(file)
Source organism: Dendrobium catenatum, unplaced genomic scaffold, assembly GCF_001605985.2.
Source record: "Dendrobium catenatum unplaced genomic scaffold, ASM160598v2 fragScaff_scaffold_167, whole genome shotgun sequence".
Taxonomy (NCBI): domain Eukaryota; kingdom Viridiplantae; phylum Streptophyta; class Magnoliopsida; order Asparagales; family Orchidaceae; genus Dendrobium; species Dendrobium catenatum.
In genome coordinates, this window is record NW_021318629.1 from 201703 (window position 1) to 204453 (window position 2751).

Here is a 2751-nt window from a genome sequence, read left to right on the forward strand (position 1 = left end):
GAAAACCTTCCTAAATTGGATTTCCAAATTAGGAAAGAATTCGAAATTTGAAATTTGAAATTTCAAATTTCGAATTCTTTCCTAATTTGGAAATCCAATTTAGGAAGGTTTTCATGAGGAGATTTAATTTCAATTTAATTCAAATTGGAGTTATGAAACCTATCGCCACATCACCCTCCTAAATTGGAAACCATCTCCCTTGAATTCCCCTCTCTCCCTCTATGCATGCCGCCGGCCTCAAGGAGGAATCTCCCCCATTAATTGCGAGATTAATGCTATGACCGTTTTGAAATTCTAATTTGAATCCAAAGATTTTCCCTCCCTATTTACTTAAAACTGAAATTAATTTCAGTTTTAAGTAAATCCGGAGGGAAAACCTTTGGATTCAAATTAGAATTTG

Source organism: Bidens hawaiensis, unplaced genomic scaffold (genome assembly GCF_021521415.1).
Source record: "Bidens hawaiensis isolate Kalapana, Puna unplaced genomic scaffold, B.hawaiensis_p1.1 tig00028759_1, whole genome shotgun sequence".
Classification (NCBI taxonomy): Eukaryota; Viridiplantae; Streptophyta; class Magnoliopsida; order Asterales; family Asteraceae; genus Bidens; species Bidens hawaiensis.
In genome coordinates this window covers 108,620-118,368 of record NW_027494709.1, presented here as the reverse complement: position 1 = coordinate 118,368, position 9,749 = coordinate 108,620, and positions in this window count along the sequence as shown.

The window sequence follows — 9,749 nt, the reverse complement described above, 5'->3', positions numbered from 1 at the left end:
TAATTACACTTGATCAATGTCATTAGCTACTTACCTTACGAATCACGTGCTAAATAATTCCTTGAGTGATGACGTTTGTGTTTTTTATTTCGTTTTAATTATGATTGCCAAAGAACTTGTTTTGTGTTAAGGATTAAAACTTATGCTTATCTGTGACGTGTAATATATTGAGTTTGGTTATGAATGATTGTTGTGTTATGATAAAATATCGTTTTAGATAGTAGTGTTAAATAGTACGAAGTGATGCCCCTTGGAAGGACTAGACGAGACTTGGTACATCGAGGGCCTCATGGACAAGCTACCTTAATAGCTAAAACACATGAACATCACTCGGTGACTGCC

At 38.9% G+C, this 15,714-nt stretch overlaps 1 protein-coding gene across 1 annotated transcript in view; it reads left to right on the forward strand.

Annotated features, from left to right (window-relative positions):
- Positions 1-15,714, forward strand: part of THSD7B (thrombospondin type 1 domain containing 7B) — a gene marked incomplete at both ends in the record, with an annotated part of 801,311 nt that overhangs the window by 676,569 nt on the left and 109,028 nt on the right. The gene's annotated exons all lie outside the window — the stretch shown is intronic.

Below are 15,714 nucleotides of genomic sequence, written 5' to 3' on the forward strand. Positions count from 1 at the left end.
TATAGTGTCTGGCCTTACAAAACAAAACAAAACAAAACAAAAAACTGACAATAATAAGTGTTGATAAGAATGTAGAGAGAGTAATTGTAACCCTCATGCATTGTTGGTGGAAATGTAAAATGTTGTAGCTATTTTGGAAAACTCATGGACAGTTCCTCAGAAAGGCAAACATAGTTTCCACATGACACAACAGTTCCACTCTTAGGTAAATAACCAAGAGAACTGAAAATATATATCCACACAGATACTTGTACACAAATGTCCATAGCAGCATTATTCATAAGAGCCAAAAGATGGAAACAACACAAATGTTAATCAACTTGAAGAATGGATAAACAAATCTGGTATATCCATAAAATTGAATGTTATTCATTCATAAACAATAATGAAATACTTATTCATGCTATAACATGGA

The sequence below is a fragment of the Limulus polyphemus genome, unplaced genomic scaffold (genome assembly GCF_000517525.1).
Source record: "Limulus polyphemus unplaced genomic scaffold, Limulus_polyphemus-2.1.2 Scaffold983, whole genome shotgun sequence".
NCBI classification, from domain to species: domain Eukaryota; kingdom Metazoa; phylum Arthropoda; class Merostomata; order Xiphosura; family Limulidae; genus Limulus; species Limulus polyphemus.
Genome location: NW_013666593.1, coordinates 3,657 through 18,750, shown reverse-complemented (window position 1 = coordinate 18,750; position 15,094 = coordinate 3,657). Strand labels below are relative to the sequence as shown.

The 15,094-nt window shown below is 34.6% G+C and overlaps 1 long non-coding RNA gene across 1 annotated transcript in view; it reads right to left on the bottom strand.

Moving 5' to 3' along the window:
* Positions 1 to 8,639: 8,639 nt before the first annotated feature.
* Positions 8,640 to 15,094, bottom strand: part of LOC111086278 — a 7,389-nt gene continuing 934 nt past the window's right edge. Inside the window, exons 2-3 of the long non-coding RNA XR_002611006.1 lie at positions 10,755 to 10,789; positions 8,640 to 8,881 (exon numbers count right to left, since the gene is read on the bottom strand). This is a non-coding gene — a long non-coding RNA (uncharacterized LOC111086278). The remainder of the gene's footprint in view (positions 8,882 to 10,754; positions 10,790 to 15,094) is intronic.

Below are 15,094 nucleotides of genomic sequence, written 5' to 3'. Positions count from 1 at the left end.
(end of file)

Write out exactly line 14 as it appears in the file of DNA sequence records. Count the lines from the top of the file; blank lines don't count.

Annotated features, from left to right (window-relative positions):